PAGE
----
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Pet Food Safety
On May 21, 2014

Petfood renderers need processor assistance for FSMA compliance

Preventing trash from getting into offal trucks is an important step for processors to take to allow their renderer to continue to serve petfood markets.

The Food Safety Modernization Act (FSMA) represents the most significant change in US Food and Drug Administration (FDA) food regulations in generations. Dr. Charles Starkey, technical services director, American Proteins, explained that FSMA will have a tremendous impact on renderers, because FSMA sets new regulations and standards for how food is produced and transported. If you’re wondering what rendering has to do with “food,” Starkey told the audience at USPOULTRY’s processor workshop in Atlanta, Georgia, that FSMA defines food as “any product for food or drink provided to man or animal.”

Rendered product that is fed to food producing animals, like cattle, swine or poultry, is considered a potential risk for human health, because the meat, milk or eggs these animals produce will eventually be eaten by people. If the animal feed is contaminated with Salmonella, then this could ultimately be picked up by the animals and this contamination could be present on the meat, milk or eggs we buy.

But livestock and poultry feed ingredients aren’t the products that renderers produce that consumers believe presents the greatest potential risk for human health, Starkey reported. He said that in a consumer survey conducted by the petfood industry, consumers considered the highest-risk food product in the human food chain to be infant formula, because babies don’t have a fully developed immune system. Consumers in the survey considered the No. 2 risk in the human food chain to be companion animal food because children often have direct contact with petfood and they have lots of physical contact with their pets.

Reducing hazards

HACCP plans require a food producer to eliminate or reduce physical, chemical and biological hazards. Starkey said that rendering, or cooking animal byproducts, essentially eliminates the biological hazards. If the renderer cooks the raw materials properly and prevents recontamination, then the biological hazards, such as bacteria and viruses that may be present in the offal. It is up to the renderer to prevent cross contamination of product after it is rendered. One potential source of biological contamination at a slaughter plant are what Starkey called “trailer sweepings” from the live receiving area and he said that processors do need to make sure that these don’t wind up in a rendering truck with the offal.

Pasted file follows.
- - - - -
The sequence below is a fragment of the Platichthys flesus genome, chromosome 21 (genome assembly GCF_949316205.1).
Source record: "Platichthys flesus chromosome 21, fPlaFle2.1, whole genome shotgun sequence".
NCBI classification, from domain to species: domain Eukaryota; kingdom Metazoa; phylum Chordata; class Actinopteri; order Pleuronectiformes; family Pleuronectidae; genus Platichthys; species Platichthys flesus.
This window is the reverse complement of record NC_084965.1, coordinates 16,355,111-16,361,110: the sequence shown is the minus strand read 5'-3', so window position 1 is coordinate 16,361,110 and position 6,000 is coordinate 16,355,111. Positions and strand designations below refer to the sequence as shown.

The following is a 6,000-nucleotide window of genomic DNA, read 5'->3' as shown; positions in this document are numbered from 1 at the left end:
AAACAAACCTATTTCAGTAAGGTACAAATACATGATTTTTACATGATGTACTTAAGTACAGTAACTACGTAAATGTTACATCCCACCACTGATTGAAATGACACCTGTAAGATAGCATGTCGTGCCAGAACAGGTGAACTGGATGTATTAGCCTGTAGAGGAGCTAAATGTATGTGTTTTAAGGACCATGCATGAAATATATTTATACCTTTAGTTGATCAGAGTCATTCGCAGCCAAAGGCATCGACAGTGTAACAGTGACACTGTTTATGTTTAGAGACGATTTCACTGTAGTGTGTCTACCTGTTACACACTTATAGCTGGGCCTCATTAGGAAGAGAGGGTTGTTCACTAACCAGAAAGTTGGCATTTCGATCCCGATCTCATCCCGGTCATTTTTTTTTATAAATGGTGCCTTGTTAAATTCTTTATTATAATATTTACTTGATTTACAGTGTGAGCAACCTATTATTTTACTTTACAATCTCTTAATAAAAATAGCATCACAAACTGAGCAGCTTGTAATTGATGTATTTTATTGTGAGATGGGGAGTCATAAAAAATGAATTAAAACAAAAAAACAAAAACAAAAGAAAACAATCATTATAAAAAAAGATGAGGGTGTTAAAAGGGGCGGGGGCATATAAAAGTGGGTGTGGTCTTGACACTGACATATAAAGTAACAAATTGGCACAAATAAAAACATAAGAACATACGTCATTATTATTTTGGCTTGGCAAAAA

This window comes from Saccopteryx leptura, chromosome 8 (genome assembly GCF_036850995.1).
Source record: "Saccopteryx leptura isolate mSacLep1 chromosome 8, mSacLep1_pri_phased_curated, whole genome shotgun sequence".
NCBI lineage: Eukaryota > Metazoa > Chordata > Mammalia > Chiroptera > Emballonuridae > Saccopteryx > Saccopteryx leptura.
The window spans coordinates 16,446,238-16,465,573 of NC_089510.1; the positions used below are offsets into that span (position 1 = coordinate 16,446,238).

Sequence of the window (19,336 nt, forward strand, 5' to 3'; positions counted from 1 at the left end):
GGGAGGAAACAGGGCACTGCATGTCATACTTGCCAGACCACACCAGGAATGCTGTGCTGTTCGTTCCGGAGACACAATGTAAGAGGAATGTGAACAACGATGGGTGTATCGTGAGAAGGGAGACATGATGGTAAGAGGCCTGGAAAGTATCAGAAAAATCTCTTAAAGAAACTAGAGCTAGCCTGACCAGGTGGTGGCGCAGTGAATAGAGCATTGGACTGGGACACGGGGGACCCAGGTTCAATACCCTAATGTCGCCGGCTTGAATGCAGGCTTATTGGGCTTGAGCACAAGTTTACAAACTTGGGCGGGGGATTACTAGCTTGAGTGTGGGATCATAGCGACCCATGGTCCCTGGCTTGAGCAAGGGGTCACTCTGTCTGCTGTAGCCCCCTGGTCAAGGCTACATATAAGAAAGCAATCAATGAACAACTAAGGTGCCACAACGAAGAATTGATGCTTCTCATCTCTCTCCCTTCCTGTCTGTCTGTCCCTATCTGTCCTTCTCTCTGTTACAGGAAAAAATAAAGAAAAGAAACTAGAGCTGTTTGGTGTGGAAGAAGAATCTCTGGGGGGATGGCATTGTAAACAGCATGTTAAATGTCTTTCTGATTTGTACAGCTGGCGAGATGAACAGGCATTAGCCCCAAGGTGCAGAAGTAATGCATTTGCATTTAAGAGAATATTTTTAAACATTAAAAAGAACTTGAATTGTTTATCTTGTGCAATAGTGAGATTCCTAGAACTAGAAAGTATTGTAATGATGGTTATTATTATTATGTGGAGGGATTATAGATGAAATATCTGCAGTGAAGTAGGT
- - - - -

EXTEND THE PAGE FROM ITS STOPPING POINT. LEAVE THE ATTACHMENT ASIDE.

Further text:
Starkey also said that since the raw materials of rendering come from food plants, and food plants have to prevent chemical contamination within their operations, chemical hazards aren’t a big issue. He said that food processors are already using chemicals and lubricants in their facilities that are safe around food, but that renderers need to use edible lubricants now, as well. He did caution processors who do wastewater treatment on site to make sure that the chemicals used in their dissolved air filtration (DAF) systems are generally recognized as safe (GRAS) substances, since solids removed from DAF tanks are often rendered.

Put trash in its place

Anyone who has worked in a poultry slaughter plant has seen someone use a paper towel to dry their hands or wipe down something and then thoughtlessly toss the used paper towel in the evisceration trough or flume. That person might not realize how offal is screened out of the water from the trough and that the paper will end up in the offal trailer. Starkey said that trash is the biggest physical hazard that renderers have to confront which they don’t have control over.

Renderers can’t screen things out of chicken offal after they receive it. Starkey asked processors to make sure that trash cans are placed in the plant in places that are convenient for employees and that it isn’t easier for employees to dispose of trash in the condemn barrel. Proper training for production, sanitation and maintenance employees about the difference between trash and condemned product is important; he said that it is particularly important for sanitation crews.

Starkey suggested posting signs near offal trailers telling people not to put trash in them. He also said that American Proteins has developed signs for processors to use that have pictures of dogs on them explaining that offal goes into petfood. The payback for keeping a processors’ offal going into the petfood market is worth the effort it requires, both for the renderer and the processor.

Learn more about petfood safety at: www.petfoodindustry.com/safetyregulatory.aspx.
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